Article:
Do let me know if you find you have burr removal problems. Our methods are likely different and that plays a part. Also keep an eye out for a wire edge - I think the CarboNext might be a little prone to those if you're not careful. But again, I only sharpened it twice (and didn't use it after the second time).
"I absolutely understand the "ease of sharpening part", but what do you mean by "look"?"
The hiromoto has that ugly/pretty thing going on with the dark patina forming right at the edge where the clad steel fades away. Gives it an appealing and unique look IMO. Of course that's very subjective.
"I was actually referring to the overall grind, not the edge bevels."
"Do let me know if you find you have burr removal problems."
I will double check later. I just don't remember, but you may be right about burr removal.
"The hiromoto has that ugly/pretty thing going on with the dark patina forming right at the edge where the clad steel fades away"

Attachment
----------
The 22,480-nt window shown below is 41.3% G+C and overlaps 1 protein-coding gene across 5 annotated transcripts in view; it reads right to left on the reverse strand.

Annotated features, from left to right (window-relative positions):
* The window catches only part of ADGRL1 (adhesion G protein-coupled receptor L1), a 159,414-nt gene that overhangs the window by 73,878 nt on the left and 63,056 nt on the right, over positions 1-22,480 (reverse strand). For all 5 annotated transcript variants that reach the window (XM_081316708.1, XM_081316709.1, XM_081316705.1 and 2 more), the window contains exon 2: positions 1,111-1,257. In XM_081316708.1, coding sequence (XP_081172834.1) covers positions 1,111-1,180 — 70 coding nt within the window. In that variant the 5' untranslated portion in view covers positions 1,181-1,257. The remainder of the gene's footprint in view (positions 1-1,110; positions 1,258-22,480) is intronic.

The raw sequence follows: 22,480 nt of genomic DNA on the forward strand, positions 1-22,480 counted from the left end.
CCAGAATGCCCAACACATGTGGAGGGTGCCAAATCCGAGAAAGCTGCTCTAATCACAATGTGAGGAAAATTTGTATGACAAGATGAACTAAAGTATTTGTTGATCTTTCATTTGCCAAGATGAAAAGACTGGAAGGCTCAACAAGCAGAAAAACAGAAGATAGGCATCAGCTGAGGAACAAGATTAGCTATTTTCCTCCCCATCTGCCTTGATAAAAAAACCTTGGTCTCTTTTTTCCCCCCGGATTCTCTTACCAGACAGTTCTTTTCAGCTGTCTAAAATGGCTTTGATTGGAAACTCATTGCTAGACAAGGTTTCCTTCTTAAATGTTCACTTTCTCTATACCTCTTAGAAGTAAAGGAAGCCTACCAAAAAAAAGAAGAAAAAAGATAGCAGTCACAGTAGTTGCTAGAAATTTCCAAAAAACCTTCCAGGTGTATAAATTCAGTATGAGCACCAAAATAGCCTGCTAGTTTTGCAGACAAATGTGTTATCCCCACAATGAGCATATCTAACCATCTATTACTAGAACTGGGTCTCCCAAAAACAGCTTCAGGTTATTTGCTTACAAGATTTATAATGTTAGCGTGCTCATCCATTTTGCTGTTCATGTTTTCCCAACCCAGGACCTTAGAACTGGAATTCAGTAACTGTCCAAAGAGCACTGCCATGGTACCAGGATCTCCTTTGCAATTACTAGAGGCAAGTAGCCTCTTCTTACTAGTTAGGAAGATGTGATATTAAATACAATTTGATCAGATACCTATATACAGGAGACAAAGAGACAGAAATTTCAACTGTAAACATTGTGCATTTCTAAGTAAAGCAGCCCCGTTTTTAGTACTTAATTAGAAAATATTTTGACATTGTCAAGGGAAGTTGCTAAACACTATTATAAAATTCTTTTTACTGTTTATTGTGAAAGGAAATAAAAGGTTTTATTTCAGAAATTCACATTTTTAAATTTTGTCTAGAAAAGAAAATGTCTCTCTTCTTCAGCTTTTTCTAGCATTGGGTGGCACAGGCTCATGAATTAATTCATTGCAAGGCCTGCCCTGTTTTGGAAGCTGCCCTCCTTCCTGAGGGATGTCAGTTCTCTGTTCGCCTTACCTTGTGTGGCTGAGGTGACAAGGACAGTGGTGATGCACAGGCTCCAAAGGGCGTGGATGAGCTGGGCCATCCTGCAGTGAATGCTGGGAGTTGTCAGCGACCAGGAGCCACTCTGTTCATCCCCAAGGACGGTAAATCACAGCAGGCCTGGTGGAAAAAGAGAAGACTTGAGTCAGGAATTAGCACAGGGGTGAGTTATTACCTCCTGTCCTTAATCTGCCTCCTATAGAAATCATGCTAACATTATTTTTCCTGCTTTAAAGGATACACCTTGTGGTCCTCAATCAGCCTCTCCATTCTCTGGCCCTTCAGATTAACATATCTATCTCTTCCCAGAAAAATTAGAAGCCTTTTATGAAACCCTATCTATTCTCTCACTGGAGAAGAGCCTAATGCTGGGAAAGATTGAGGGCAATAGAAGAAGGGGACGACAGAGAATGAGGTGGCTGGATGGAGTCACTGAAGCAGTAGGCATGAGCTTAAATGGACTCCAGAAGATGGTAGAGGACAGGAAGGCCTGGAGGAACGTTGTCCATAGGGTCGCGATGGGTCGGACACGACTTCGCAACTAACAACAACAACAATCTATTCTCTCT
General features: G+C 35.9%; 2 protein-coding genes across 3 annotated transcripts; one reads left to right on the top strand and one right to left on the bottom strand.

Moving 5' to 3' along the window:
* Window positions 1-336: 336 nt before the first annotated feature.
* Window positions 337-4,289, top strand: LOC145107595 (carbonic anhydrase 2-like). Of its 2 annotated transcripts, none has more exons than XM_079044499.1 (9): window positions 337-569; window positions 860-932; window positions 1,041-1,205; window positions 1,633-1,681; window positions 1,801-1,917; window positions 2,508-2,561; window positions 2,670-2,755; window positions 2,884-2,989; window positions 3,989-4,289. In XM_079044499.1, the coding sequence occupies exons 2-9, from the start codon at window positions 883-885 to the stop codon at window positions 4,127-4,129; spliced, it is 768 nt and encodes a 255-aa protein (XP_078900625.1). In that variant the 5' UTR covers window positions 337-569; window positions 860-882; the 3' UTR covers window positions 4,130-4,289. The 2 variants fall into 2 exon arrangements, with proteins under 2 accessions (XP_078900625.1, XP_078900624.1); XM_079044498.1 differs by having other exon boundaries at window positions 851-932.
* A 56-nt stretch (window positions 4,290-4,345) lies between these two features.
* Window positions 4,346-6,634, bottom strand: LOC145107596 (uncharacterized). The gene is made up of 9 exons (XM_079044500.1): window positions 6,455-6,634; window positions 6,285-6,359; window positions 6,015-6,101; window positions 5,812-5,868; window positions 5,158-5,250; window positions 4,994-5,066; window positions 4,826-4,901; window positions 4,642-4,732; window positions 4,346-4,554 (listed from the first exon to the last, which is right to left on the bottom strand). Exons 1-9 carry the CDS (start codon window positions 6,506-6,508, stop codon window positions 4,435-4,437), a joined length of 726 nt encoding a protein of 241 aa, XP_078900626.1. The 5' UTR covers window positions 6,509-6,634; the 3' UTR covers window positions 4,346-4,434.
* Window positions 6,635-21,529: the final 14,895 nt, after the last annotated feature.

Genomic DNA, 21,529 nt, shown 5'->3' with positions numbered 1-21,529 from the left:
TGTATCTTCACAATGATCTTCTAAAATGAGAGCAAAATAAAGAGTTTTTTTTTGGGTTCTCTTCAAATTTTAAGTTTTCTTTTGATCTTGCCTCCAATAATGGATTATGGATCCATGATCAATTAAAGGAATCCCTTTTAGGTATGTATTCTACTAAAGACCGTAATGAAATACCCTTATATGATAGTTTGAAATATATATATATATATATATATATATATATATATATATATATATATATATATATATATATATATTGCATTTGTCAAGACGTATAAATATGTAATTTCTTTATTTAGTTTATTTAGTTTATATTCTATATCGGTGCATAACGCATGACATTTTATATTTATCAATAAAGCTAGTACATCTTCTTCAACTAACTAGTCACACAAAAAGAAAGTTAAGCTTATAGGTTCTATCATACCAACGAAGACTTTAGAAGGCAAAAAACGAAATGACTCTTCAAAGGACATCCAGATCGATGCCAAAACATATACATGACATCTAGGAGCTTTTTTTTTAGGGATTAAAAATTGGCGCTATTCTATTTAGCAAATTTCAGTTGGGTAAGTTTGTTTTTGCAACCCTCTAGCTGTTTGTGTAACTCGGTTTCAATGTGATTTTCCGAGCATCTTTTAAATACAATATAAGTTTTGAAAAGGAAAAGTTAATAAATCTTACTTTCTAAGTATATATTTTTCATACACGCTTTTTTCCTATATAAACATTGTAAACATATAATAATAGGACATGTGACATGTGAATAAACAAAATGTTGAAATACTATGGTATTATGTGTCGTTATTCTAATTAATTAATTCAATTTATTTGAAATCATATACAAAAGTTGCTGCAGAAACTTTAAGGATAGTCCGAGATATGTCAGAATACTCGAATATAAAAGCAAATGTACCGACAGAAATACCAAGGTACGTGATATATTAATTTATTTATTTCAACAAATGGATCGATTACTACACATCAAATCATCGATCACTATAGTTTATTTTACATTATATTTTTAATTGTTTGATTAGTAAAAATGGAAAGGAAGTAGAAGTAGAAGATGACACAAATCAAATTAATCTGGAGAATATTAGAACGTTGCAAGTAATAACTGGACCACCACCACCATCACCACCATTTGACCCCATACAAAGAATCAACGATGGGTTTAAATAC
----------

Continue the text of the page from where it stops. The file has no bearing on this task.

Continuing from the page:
Ah, I was confused because I thought you had said the fit and finish is pretty good, then suddenly I read you like the Hiromoto AS look. Now, I know what you meant. You meant the edge, not the F&F.
"The fact that it can handle whole week of heavy usage without touch ups and remains sharp enough to shave hair is pretty darn good."
That's certainly true. By any reasonable standards, the edge retention on this knife seems to be excellent.
The issue is just that a lot of the knife forums guys went on about how the edge retention of the Carbonext blows that of the Hiromoto AS out of the water. I didn't get a chance to use it for months and get a great idea of the edge retention, but my experience over the last couple weeks suggests that the improvement is far more modest and marginal - probably dependent on sharpening and edge geometry too.
"about how the edge retention of the Carbonext blows that of the Hiromoto AS out of the water."
:) Well, sometime people get so impressed that they exaggerate the true effects based on their feelings. You know, statements like "Kiwi knives are way better than Shun knives" These statements happen every now and then.